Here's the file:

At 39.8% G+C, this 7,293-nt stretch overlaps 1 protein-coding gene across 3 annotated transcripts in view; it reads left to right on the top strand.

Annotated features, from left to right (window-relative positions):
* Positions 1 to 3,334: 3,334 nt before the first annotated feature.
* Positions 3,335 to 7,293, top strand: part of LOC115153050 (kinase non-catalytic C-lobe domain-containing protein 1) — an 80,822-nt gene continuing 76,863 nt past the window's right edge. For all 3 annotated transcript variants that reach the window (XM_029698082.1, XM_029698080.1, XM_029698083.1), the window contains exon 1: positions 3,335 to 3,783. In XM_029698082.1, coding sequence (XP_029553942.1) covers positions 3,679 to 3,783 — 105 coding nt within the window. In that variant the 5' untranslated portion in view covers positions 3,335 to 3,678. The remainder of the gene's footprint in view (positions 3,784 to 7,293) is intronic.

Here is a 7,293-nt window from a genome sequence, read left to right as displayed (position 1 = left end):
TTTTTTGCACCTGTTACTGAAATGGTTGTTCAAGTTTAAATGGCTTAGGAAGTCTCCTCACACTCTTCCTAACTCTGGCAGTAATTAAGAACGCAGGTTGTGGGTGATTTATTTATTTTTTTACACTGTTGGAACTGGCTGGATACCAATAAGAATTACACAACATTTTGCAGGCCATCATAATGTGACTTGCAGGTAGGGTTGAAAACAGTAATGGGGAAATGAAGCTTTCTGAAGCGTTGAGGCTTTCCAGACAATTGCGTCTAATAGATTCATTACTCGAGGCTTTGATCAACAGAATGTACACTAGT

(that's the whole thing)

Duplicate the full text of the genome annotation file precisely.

At 39.8% G+C, this 7,293-nt stretch overlaps 1 protein-coding gene across 3 annotated transcripts in view; it reads left to right on the top strand.

Annotated features, from left to right (window-relative positions):
* Positions 1 to 3,334: 3,334 nt before the first annotated feature.
* Positions 3,335 to 7,293, top strand: part of LOC115153050 (kinase non-catalytic C-lobe domain-containing protein 1) — an 80,822-nt gene continuing 76,863 nt past the window's right edge. For all 3 annotated transcript variants that reach the window (XM_029698082.1, XM_029698080.1, XM_029698083.1), the window contains exon 1: positions 3,335 to 3,783. In XM_029698082.1, coding sequence (XP_029553942.1) covers positions 3,679 to 3,783 — 105 coding nt within the window. In that variant the 5' untranslated portion in view covers positions 3,335 to 3,678. The remainder of the gene's footprint in view (positions 3,784 to 7,293) is intronic.

Here is a 7,293-nt window from a genome sequence, read left to right as displayed (position 1 = left end):
TTTTTTGCACCTGTTACTGAAATGGTTGTTCAAGTTTAAATGGCTTAGGAAGTCTCCTCACACTCTTCCTAACTCTGGCAGTAATTAAGAACGCAGGTTGTGGGTGATTTATTTATTTTTTTACACTGTTGGAACTGGCTGGATACCAATAAGAATTACACAACATTTTGCAGGCCATCATAATGTGACTTGCAGGTAGGGTTGAAAACAGTAATGGGGAAATGAAGCTTTCTGAAGCGTTGAGGCTTTCCAGACAATTGCGTCTAATAGATTCATTACTCGAGGCTTTGATCAACAGAATGTACACTAGT